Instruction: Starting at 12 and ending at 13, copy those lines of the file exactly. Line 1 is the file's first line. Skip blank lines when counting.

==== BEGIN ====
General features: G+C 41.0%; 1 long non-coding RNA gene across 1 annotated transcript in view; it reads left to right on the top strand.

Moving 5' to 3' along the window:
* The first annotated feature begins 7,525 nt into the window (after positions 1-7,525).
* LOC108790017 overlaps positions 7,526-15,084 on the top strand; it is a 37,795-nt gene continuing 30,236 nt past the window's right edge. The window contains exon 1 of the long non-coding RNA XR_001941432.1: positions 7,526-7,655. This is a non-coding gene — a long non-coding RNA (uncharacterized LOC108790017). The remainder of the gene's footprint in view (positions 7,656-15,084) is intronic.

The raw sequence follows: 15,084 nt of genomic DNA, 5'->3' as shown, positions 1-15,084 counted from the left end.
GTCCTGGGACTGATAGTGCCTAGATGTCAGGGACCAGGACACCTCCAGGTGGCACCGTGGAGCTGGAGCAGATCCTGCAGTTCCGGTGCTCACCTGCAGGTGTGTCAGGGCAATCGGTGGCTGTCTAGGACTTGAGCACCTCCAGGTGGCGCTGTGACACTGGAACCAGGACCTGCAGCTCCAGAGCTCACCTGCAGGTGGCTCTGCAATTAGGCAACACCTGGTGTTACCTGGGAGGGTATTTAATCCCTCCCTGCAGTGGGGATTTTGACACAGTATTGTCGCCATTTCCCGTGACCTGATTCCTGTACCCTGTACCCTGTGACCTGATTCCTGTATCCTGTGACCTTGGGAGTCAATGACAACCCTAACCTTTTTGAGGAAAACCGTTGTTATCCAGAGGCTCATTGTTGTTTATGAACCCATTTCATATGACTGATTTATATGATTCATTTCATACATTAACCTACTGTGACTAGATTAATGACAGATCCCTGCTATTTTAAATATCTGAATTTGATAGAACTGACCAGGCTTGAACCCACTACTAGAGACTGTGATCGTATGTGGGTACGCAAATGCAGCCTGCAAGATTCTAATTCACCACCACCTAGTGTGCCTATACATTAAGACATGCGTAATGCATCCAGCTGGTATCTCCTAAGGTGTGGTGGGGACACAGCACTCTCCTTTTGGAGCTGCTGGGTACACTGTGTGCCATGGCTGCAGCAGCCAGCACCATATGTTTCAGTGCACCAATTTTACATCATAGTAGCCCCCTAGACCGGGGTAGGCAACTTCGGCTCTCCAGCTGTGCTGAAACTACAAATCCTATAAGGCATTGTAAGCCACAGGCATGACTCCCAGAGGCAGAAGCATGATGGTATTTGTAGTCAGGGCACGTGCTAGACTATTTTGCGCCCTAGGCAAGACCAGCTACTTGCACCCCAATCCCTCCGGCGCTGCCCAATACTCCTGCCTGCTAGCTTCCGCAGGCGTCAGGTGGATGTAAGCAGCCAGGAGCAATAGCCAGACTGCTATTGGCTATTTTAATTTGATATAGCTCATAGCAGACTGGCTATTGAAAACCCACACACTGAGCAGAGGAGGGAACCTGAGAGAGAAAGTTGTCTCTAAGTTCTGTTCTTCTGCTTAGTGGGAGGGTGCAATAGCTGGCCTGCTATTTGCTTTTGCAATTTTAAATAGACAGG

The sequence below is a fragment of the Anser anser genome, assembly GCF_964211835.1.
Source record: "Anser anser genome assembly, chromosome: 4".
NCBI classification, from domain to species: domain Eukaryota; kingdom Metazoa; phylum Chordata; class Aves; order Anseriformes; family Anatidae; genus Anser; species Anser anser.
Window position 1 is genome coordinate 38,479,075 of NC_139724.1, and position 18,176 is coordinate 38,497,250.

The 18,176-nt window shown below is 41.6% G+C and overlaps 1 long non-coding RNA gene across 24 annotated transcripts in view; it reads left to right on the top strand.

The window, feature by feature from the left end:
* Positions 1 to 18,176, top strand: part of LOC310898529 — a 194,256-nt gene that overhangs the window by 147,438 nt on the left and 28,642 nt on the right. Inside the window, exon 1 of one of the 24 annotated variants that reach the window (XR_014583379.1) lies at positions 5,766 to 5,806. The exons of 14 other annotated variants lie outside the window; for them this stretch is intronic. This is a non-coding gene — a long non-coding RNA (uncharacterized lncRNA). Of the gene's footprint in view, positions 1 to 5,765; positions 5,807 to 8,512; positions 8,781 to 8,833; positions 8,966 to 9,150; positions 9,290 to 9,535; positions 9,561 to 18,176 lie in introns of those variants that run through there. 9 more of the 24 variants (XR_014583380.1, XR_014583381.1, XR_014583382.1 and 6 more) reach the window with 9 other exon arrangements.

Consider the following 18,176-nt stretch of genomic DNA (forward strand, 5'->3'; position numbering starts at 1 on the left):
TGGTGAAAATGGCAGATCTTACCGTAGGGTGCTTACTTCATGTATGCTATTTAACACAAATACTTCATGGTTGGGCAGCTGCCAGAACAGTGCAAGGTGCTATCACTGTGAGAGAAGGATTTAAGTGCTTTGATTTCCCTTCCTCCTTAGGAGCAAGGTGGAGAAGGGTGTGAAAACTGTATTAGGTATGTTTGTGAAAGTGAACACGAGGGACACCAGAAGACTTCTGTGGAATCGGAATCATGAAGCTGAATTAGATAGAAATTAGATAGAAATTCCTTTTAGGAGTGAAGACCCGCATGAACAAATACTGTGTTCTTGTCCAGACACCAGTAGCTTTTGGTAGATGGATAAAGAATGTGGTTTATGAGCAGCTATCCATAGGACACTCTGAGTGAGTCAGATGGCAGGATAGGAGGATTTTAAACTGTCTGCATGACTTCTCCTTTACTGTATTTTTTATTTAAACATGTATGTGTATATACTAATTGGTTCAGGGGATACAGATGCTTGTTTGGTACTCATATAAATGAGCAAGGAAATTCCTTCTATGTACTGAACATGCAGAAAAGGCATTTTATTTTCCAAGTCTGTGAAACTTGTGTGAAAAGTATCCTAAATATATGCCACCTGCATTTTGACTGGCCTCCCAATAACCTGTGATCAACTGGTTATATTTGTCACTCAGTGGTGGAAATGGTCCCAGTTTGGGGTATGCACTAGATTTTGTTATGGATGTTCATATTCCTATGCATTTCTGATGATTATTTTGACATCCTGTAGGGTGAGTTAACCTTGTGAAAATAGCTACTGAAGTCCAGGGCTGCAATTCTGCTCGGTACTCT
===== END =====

The window, feature by feature from the left end:
* Positions 1 to 18,176, top strand: part of LOC310898529 — a 194,256-nt gene that overhangs the window by 147,438 nt on the left and 28,642 nt on the right. Inside the window, exon 1 of one of the 24 annotated variants that reach the window (XR_014583379.1) lies at positions 5,766 to 5,806. The exons of 14 other annotated variants lie outside the window; for them this stretch is intronic. This is a non-coding gene — a long non-coding RNA (uncharacterized lncRNA). Of the gene's footprint in view, positions 1 to 5,765; positions 5,807 to 8,512; positions 8,781 to 8,833; positions 8,966 to 9,150; positions 9,290 to 9,535; positions 9,561 to 18,176 lie in introns of those variants that run through there. 9 more of the 24 variants (XR_014583380.1, XR_014583381.1, XR_014583382.1 and 6 more) reach the window with 9 other exon arrangements.